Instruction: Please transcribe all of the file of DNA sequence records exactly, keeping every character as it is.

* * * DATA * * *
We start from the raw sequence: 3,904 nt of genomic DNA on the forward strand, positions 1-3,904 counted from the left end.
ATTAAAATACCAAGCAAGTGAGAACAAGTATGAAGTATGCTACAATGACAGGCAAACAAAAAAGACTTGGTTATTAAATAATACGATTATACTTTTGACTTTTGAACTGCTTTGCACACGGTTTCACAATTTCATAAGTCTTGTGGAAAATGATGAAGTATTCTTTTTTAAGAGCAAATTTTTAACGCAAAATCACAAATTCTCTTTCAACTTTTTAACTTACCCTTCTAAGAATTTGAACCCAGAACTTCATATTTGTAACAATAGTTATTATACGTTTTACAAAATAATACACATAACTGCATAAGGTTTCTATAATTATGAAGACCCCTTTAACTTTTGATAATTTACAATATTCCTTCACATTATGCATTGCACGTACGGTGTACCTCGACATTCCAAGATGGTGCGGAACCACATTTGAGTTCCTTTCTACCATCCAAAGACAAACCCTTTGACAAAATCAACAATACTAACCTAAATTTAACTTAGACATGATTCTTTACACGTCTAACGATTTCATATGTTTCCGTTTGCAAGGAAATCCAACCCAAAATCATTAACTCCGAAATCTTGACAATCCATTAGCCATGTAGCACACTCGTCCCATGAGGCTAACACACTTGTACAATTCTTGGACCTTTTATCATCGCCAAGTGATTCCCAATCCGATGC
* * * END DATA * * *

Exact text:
We start from the raw sequence: 3,904 nt of genomic DNA on the forward strand, positions 1-3,904 counted from the left end.
ATTAAAATACCAAGCAAGTGAGAACAAGTATGAAGTATGCTACAATGACAGGCAAACAAAAAAGACTTGGTTATTAAATAATACGATTATACTTTTGACTTTTGAACTGCTTTGCACACGGTTTCACAATTTCATAAGTCTTGTGGAAAATGATGAAGTATTCTTTTTTAAGAGCAAATTTTTAACGCAAAATCACAAATTCTCTTTCAACTTTTTAACTTACCCTTCTAAGAATTTGAACCCAGAACTTCATATTTGTAACAATAGTTATTATACGTTTTACAAAATAATACACATAACTGCATAAGGTTTCTATAATTATGAAGACCCCTTTAACTTTTGATAATTTACAATATTCCTTCACATTATGCATTGCACGTACGGTGTACCTCGACATTCCAAGATGGTGCGGAACCACATTTGAGTTCCTTTCTACCATCCAAAGACAAACCCTTTGACAAAATCAACAATACTAACCTAAATTTAACTTAGACATGATTCTTTACACGTCTAACGATTTCATATGTTTCCGTTTGCAAGGAAATCCAACCCAAAATCATTAACTCCGAAATCTTGACAATCCATTAGCCATGTAGCACACTCGTCCCATGAGGCTAACACACTTGTACAATTCTTGGACCTTTTATCATCGCCAAGTGATTCCCAATCCGATGC